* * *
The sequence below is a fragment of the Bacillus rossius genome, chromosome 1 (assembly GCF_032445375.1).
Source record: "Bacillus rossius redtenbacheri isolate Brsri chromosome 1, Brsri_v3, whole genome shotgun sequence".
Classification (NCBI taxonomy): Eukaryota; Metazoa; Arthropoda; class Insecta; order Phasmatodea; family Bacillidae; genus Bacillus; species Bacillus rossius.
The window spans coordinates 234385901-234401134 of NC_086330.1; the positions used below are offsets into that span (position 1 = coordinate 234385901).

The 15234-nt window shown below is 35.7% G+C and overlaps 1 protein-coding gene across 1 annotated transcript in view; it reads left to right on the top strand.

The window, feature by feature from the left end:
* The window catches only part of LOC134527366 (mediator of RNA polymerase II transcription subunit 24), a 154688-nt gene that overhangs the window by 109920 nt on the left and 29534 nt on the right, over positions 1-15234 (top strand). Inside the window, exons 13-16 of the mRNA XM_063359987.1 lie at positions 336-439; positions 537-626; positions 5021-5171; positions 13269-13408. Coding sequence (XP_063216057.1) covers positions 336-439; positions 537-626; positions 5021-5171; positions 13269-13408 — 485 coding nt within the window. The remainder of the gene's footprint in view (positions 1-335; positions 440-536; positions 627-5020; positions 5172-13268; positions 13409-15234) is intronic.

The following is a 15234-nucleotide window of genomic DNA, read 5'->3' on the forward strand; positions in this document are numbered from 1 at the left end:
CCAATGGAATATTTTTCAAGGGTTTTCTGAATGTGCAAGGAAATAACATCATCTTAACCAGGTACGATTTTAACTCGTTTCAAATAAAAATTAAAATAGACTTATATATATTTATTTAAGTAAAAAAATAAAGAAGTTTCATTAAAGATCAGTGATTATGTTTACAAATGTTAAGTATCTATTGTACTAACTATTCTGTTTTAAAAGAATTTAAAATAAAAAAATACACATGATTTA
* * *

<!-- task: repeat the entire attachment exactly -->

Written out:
The sequence below is a fragment of the Bacillus rossius genome, chromosome 1 (assembly GCF_032445375.1).
Source record: "Bacillus rossius redtenbacheri isolate Brsri chromosome 1, Brsri_v3, whole genome shotgun sequence".
Classification (NCBI taxonomy): Eukaryota; Metazoa; Arthropoda; class Insecta; order Phasmatodea; family Bacillidae; genus Bacillus; species Bacillus rossius.
The window spans coordinates 234385901-234401134 of NC_086330.1; the positions used below are offsets into that span (position 1 = coordinate 234385901).

The 15234-nt window shown below is 35.7% G+C and overlaps 1 protein-coding gene across 1 annotated transcript in view; it reads left to right on the top strand.

The window, feature by feature from the left end:
* The window catches only part of LOC134527366 (mediator of RNA polymerase II transcription subunit 24), a 154688-nt gene that overhangs the window by 109920 nt on the left and 29534 nt on the right, over positions 1-15234 (top strand). Inside the window, exons 13-16 of the mRNA XM_063359987.1 lie at positions 336-439; positions 537-626; positions 5021-5171; positions 13269-13408. Coding sequence (XP_063216057.1) covers positions 336-439; positions 537-626; positions 5021-5171; positions 13269-13408 — 485 coding nt within the window. The remainder of the gene's footprint in view (positions 1-335; positions 440-536; positions 627-5020; positions 5172-13268; positions 13409-15234) is intronic.

The following is a 15234-nucleotide window of genomic DNA, read 5'->3' on the forward strand; positions in this document are numbered from 1 at the left end:
CCAATGGAATATTTTTCAAGGGTTTTCTGAATGTGCAAGGAAATAACATCATCTTAACCAGGTACGATTTTAACTCGTTTCAAATAAAAATTAAAATAGACTTATATATATTTATTTAAGTAAAAAAATAAAGAAGTTTCATTAAAGATCAGTGATTATGTTTACAAATGTTAAGTATCTATTGTACTAACTATTCTGTTTTAAAAGAATTTAAAATAAAAAAATACACATGATTTA